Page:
I will try to run the 100 Watt case with a series of transformer sizes, to see what effects that will have.

It seems that choosing the transformer VA and Vrms ratings is at least as important as choosing the total reservoir capacitance.

It would be nice to have a simple formula relating Vrms, VA, Pout, Rload, and Creservoir, that would also assume at least a bare minimum of 3V to 6V for the amplifier, between the bottom of the worst-case rail dip voltage and the top (peak output voltage) of the load.

Maybe someone can figure out (or already knows) how to add the VA and Vrms limitations to what we already have for Pout, Rload, and Cres.

Cheers,

Tom

Last edited by gootee; 17th September 2012 at 03:45 AM.
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Old 17th September 2012, 05:52 AM   #1223
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Originally Posted by Terry Given View Post
I've been playing around with a conceptual SYMEF layout, and making the local decoupling on the amp look like this really is difficult - the layouts that Harrison (OnAudio) has done are pretty damn good, given all the constraints - they are much better than all the audio amp layouts I have looked at to date.
Thank you Terry for your kind words, I am humbled, I am learning . Looking forward to your layout
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Old 17th September 2012, 05:56 AM   #1224
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Enjoy! (That reminds me... there's still some beer in my refrigerator.)

But how do you have time to watch football?
We won .

So as not to grow old too fast, do many activities, make many friends , take it easy
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Old 17th September 2012, 06:12 AM   #1225
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Heres the tickle

We have many measurements we can make including TIM, PSRR, THD, Slew rate, Dumping, square wave tests etc. However the question remains whether we interpret their importance
correctly and whether they are actually valid for what we are trying to achieve. Lets have fun. We have the formulas, are they valid ? What do the speakers and ears think ?
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Old 17th September 2012, 07:35 AM   #1226
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Quote:
Originally Posted by gootee View Post
I also attached the spreadsheet with all of this.
Thanks!! Very effective and informative!
Quote:
Originally Posted by Terry Given View Post
Daniel @ #1213
you are right re. the cap ESR, but as Frank points out above, ESR varies strongly with time, temperature and sock colour (among other factors).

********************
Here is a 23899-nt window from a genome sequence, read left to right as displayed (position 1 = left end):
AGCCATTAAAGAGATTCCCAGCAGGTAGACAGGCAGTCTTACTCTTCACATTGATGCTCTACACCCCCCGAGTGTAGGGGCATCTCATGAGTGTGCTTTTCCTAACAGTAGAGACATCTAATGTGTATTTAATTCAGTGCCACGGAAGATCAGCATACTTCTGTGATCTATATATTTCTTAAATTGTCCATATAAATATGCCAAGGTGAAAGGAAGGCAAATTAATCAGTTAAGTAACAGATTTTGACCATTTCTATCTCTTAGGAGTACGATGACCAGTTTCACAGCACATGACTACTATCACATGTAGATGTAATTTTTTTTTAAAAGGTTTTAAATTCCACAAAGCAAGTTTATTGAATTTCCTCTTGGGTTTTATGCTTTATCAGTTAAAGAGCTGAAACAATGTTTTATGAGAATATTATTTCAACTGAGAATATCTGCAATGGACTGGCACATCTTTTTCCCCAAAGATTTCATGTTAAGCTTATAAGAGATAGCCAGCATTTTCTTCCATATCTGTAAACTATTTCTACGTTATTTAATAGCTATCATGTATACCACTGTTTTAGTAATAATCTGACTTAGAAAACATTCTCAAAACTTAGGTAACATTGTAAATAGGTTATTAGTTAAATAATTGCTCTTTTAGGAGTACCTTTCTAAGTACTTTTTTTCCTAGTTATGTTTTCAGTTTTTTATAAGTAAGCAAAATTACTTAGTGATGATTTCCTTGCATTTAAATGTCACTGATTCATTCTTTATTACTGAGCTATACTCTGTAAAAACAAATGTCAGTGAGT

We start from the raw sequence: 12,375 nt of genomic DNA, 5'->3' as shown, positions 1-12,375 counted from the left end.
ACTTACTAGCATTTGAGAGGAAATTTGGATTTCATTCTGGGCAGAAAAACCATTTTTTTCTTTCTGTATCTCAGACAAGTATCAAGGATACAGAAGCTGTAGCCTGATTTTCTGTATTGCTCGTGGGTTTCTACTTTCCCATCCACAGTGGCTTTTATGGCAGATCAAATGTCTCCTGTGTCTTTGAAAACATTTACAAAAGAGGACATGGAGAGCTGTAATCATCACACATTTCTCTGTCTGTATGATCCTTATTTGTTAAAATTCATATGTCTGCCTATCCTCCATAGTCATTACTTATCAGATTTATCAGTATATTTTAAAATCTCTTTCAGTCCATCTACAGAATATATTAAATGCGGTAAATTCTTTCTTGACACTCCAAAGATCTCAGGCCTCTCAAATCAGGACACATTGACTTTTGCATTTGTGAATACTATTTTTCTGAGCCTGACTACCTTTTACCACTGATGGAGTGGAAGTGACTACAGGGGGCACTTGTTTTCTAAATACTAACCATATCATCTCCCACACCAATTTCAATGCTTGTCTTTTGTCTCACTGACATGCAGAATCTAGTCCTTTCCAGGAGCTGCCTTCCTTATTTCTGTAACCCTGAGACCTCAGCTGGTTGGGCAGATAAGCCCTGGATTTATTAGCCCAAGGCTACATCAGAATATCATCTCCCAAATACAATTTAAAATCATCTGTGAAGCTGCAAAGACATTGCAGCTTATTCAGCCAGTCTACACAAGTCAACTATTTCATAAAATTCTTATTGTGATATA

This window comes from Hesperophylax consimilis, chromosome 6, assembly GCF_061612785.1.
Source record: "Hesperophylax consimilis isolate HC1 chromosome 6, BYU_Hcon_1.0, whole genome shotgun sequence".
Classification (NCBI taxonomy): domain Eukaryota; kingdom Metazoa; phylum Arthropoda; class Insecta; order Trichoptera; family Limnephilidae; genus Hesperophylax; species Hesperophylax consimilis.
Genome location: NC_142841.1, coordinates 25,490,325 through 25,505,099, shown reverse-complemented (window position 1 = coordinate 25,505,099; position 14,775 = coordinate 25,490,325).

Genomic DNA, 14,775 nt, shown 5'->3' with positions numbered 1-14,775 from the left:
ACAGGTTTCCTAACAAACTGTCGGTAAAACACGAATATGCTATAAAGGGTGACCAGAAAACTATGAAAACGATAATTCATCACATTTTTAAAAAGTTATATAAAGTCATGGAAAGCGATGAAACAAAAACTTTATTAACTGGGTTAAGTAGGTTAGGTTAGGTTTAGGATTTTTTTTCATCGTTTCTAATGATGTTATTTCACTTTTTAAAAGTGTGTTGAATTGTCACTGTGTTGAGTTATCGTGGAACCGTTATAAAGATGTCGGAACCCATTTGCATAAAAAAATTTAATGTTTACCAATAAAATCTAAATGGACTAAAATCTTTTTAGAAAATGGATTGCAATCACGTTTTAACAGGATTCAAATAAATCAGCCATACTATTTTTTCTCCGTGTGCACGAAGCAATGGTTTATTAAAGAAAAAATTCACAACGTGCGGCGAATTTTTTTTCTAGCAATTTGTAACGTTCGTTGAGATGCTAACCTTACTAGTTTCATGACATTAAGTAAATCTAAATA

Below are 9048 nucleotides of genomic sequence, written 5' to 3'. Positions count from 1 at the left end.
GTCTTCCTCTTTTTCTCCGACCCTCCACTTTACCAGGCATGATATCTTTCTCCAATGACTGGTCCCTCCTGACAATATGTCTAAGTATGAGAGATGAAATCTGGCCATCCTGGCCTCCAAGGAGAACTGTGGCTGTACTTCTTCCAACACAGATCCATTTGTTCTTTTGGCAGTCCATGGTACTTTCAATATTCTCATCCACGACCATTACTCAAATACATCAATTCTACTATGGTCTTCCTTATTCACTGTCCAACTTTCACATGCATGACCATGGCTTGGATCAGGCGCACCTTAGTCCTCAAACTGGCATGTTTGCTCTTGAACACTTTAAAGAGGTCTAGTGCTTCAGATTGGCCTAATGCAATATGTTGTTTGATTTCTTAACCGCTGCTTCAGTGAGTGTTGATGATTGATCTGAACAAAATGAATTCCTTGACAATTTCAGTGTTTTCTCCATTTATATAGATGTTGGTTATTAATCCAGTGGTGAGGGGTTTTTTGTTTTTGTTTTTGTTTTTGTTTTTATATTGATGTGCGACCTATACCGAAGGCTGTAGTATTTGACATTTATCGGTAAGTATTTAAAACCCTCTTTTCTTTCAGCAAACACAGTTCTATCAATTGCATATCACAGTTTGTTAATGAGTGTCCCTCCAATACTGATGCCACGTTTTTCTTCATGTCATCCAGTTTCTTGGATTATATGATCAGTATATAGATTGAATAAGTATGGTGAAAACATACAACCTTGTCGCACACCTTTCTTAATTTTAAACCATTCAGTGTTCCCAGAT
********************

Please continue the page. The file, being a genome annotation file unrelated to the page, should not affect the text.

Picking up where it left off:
Well, I mentioned that it wasn't as good as the diode trick (last seen in post 1115). However, in all other cases where I've been able to add additional huge caps to the amp board, without dull audio consequences, the preexisting amp decoupling caps were superb signal grade (good enough to use for NFB/Input cap), in the range of 100u to 330u and the Dick Smith ESR Meter regards the amp decoupling caps as a dead short to AC. However, instead of relying on specific model numbers of especially chosen capacitors that get discontinued without notice, I gave the example of 100u//100u//100u low esr because that is similar to a perfect cap approach without actually requiring totally perfect capacitors. That example doesn't utterly block variety, but looks more like a stumble in the right direction.
EDIT:
The length of the power supply interlink cable also has an effect.
Shortest possible = dullest possible with most bass
Very long = clearest possible with least bass.
However,
This is not a lot different than changing the size of the amp board's decoupling caps, smaller for a combination of more forwards and clearer -or- larger for a combination of duller and more laid back. Tuning this size is a really common sport with chip amplifiers. . .
AND, as previously mentioned, results on ideal amp board decoupling cap size all differ somewhat depending on power supply interlink/umbilical cable length.
Quote:
Originally Posted by Terry Given View Post
A much more robust, predictable method is to use very low ESR caps, then add your own series resistor to get the desired zero/damping. pay close attention to peak pulse power dissipation though - not all resistors are created equal. . .
Thanks! A more solid answer would be great; but, I couldn't envision it, so I'm still in the dark on how to do your series resistors with low ESR caps for amp decoupling example. Sorry to ask, but got a sketch?
Quote:
Originally Posted by Terry Given View Post
There are also some seriously good SMT resistors with astonishing peak pulse power ratings - Panasonic ERJP and Vishay CRCW-HP are awesome.